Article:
Aid workers have not been spared from the violence either. CAR is now the most dangerous place in the world to deliver humanitarian assistance. Since January, CAR has witnessed the world’s highest level of violence against humanitarian workers; one third of all incidents recorded globally have taken place here.
Outright impunity has followed attacks against both civilians and aid workers.
More and more aid organisations have had to suspend operations because of violence against staff and looting of assets. Aid workers have been victims of attacks, aggressions, arrest and detention, armed robberies, compound break-ins, looting and death threats. Only last week, six Red Cross volunteers were violently killed while they held a meeting at a health facility in Mbomou. In the last three months, aid organisations have had to suspend operation because of insecurity in Kaga Bandoro, Bocaranga, Batangafo, Zemio, Bangassou, Alindao, Bria and Mobaye.
If these incidents persist, aid organizations will need to re-evaluate the risks faced by our staff and may be forced to withdraw from especially violent areas. We are painfully aware that any long-term withdrawal would increase the vulnerability of those very people whose survival depends exclusively on our presence and proximity. But we cannot operate in a country where we are the target, where our staff are continuously under fire.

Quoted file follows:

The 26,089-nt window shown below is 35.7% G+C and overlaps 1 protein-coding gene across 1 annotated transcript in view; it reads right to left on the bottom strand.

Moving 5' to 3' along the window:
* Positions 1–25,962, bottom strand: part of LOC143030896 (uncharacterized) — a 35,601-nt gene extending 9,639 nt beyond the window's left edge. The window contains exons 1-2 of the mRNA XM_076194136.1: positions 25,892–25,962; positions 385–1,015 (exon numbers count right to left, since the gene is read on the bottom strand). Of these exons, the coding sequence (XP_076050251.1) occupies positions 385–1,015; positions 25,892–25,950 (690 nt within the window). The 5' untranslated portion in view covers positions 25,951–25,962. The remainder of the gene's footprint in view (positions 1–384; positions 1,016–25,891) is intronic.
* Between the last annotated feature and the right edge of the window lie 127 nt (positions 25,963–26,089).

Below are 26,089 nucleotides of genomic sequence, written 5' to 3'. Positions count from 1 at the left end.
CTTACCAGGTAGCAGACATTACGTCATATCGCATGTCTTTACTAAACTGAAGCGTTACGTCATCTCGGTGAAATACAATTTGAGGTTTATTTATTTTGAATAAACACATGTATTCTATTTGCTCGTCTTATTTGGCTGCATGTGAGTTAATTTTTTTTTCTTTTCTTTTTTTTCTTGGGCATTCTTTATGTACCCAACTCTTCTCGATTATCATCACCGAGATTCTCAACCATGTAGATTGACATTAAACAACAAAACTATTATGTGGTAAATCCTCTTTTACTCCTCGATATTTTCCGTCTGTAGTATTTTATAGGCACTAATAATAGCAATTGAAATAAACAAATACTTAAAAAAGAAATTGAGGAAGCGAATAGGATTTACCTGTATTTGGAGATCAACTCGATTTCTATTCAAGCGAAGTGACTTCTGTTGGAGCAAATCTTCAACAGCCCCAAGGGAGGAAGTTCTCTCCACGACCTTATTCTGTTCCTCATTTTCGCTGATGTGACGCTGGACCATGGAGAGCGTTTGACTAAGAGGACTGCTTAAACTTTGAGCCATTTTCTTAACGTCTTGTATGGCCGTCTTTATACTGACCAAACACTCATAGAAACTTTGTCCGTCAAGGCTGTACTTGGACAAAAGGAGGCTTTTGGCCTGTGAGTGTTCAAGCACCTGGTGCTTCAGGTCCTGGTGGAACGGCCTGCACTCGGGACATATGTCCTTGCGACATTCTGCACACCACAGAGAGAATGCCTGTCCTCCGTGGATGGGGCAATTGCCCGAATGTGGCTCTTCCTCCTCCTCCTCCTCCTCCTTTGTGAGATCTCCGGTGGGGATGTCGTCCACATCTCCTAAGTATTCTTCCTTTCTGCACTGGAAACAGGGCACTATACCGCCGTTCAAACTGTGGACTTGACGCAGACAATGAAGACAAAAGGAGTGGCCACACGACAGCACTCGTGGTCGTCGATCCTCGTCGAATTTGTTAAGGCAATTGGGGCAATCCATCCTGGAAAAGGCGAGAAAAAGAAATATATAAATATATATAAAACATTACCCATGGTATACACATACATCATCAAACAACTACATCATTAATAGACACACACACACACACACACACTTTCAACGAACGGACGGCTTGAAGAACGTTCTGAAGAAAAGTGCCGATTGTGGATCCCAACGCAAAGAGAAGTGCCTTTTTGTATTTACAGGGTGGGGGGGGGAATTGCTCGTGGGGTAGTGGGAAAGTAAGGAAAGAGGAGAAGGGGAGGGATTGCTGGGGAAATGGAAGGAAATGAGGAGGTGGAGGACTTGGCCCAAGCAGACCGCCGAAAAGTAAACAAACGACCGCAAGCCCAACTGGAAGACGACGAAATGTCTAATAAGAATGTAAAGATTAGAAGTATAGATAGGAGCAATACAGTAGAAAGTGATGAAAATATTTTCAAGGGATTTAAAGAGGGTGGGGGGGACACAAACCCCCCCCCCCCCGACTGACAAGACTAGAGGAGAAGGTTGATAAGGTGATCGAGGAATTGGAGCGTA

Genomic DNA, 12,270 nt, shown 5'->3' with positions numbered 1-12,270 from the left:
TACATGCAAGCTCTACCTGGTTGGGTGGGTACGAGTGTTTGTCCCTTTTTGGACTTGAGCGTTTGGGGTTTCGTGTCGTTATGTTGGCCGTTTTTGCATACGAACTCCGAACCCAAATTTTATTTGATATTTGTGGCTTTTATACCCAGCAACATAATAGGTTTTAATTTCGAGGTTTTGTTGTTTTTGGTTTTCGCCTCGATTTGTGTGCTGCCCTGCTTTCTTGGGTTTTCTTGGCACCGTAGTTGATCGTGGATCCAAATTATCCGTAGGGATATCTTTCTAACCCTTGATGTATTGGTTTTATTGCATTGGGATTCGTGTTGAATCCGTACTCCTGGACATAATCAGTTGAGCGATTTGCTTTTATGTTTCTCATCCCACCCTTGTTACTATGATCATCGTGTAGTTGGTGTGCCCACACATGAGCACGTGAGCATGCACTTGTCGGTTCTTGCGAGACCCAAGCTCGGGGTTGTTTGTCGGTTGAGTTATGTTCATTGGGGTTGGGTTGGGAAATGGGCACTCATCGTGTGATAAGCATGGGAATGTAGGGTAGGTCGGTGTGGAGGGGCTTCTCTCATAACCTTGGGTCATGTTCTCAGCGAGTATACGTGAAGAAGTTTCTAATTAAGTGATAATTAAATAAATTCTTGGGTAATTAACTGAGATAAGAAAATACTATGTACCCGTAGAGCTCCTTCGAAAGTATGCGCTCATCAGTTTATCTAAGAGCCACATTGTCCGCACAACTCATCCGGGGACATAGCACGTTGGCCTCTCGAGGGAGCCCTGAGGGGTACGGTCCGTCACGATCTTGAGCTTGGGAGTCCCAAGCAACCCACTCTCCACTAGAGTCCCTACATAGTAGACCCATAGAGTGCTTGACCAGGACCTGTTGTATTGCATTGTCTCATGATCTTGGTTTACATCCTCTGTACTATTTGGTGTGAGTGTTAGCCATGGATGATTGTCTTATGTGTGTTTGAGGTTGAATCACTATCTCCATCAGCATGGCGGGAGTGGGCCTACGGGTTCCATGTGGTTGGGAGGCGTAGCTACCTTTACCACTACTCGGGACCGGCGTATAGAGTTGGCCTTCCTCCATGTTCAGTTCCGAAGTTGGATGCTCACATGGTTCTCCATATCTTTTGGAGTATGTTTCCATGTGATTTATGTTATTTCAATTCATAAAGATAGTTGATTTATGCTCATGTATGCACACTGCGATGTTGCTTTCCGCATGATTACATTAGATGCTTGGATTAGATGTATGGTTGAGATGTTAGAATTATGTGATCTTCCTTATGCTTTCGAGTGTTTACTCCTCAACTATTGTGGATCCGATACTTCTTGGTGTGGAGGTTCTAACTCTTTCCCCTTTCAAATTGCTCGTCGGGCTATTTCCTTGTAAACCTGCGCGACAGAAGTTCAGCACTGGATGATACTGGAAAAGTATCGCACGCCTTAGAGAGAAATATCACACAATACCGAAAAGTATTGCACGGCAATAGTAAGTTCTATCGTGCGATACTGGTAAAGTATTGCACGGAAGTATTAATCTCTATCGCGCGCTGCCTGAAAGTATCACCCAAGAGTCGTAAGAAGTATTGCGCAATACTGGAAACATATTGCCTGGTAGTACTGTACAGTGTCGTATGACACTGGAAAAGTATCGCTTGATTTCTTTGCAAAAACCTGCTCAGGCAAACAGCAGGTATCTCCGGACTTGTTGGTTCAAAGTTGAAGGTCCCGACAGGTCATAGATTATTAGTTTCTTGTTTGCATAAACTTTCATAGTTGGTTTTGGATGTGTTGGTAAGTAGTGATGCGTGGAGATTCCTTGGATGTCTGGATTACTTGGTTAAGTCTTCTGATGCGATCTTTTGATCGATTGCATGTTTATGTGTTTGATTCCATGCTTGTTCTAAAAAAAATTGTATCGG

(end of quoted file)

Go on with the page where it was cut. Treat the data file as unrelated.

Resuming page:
These incidents are also severely hampering humanitarian response on the ground, despite the ongoing efforts to reach vulnerable people who desperately need food, clean water, shelter and medicine.
The UN peacekeeping mission’s (MINUSCA) mandate to protect civilians is not being fulfilled in CAR because of insufficient human and financial resources. Humanitarian access cannot always be secured with support of the mission, and humanitarian corridors are established in a way that not all Central Africans can be reached.
In June this year, a peace deal was signed by 13 out of 14 armed groups in the country. The day after the agreement was endorsed dozens of people were killed in clashes in Bria town. We must cast aside rhetoric that peace is prevailing in CAR.
We are at an absolute loss as to what more we can do as humanitarian organisations. We call on you to take action on behalf of the people of the Central African Republic. We urge you to take the following immediate actions:
- Ensure the UN Security Council resolutions/ recommendations are implemented, by ensuring that MINUSCA has the financial and humanitarian resources required to fulfil its civilian protection mandate.
- Reinforce support to the CAR government in the political, humanitarian and security sectors - with a particular emphasis on the enhanced protection of civilians. Simultaneously reinforce support to recovery and development efforts. The situation in CAR requires a multifaceted response to meet the emergency needs of civilians while also addressing the conflict’s root causes.
- Ensure MINUSCA supports Central Africans and their representatives in the implementation of political conflict resolution and peacebuilding processes.
- Hold parties to the conflict accountable for their actions against civilians, aid workers and their assets.
On behalf of the following non-governmental organisations operating in the Central African Republic:
- Action Contre la Faim
- Danish Refugee Council
- Première Urgence Internationale
- The International Rescue Committee
- The Norwegian Refugee Council
CC: Stephen O’Brien, UN Under-Secretary General for Humanitarian Affairs
Jean-Pierre Lacroix, UN Under-Secretary General for Peacekeeping Operations
Anthony Lake, Executive Director UNICEF
David Beasley, Executive Director WFP
Tedros Adhanom, Director-General WHO
Filippo Grandi, High-Commissioner UNHCR
Parfait Onanga-Anyanga, Head of Mission, MINUSCA